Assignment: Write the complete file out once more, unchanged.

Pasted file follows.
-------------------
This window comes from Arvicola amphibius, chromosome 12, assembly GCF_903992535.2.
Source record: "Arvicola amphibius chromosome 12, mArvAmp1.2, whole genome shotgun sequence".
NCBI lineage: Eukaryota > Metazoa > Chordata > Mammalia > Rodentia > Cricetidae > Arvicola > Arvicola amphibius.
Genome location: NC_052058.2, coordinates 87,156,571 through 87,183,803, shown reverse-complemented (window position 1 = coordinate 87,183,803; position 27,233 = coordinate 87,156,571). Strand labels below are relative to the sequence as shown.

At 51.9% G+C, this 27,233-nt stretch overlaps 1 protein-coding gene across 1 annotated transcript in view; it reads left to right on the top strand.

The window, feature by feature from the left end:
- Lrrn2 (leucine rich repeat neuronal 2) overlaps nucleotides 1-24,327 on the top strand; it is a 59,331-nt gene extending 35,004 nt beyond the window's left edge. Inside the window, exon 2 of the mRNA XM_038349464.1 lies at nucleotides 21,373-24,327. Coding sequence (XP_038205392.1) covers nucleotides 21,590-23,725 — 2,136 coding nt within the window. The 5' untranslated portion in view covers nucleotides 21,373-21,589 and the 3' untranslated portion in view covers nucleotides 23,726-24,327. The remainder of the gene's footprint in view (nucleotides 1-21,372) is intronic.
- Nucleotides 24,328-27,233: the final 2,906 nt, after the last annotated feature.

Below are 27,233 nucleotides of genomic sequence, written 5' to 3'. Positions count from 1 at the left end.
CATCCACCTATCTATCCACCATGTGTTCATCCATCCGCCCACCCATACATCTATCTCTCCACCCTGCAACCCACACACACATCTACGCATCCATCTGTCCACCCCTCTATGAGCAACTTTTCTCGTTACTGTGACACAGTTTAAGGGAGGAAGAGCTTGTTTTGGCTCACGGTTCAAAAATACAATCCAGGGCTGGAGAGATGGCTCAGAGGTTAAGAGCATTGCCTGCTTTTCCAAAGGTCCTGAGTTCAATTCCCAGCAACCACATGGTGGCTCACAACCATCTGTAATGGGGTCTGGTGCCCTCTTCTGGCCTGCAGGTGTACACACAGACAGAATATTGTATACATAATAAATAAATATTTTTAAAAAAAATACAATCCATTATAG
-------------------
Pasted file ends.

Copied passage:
This window comes from Arvicola amphibius, chromosome 12, assembly GCF_903992535.2.
Source record: "Arvicola amphibius chromosome 12, mArvAmp1.2, whole genome shotgun sequence".
NCBI lineage: Eukaryota > Metazoa > Chordata > Mammalia > Rodentia > Cricetidae > Arvicola > Arvicola amphibius.
Genome location: NC_052058.2, coordinates 87,156,571 through 87,183,803, shown reverse-complemented (window position 1 = coordinate 87,183,803; position 27,233 = coordinate 87,156,571). Strand labels below are relative to the sequence as shown.

At 51.9% G+C, this 27,233-nt stretch overlaps 1 protein-coding gene across 1 annotated transcript in view; it reads left to right on the top strand.

The window, feature by feature from the left end:
- Lrrn2 (leucine rich repeat neuronal 2) overlaps nucleotides 1-24,327 on the top strand; it is a 59,331-nt gene extending 35,004 nt beyond the window's left edge. Inside the window, exon 2 of the mRNA XM_038349464.1 lies at nucleotides 21,373-24,327. Coding sequence (XP_038205392.1) covers nucleotides 21,590-23,725 — 2,136 coding nt within the window. The 5' untranslated portion in view covers nucleotides 21,373-21,589 and the 3' untranslated portion in view covers nucleotides 23,726-24,327. The remainder of the gene's footprint in view (nucleotides 1-21,372) is intronic.
- Nucleotides 24,328-27,233: the final 2,906 nt, after the last annotated feature.

Below are 27,233 nucleotides of genomic sequence, written 5' to 3'. Positions count from 1 at the left end.
CATCCACCTATCTATCCACCATGTGTTCATCCATCCGCCCACCCATACATCTATCTCTCCACCCTGCAACCCACACACACATCTACGCATCCATCTGTCCACCCCTCTATGAGCAACTTTTCTCGTTACTGTGACACAGTTTAAGGGAGGAAGAGCTTGTTTTGGCTCACGGTTCAAAAATACAATCCAGGGCTGGAGAGATGGCTCAGAGGTTAAGAGCATTGCCTGCTTTTCCAAAGGTCCTGAGTTCAATTCCCAGCAACCACATGGTGGCTCACAACCATCTGTAATGGGGTCTGGTGCCCTCTTCTGGCCTGCAGGTGTACACACAGACAGAATATTGTATACATAATAAATAAATATTTTTAAAAAAAATACAATCCATTATAG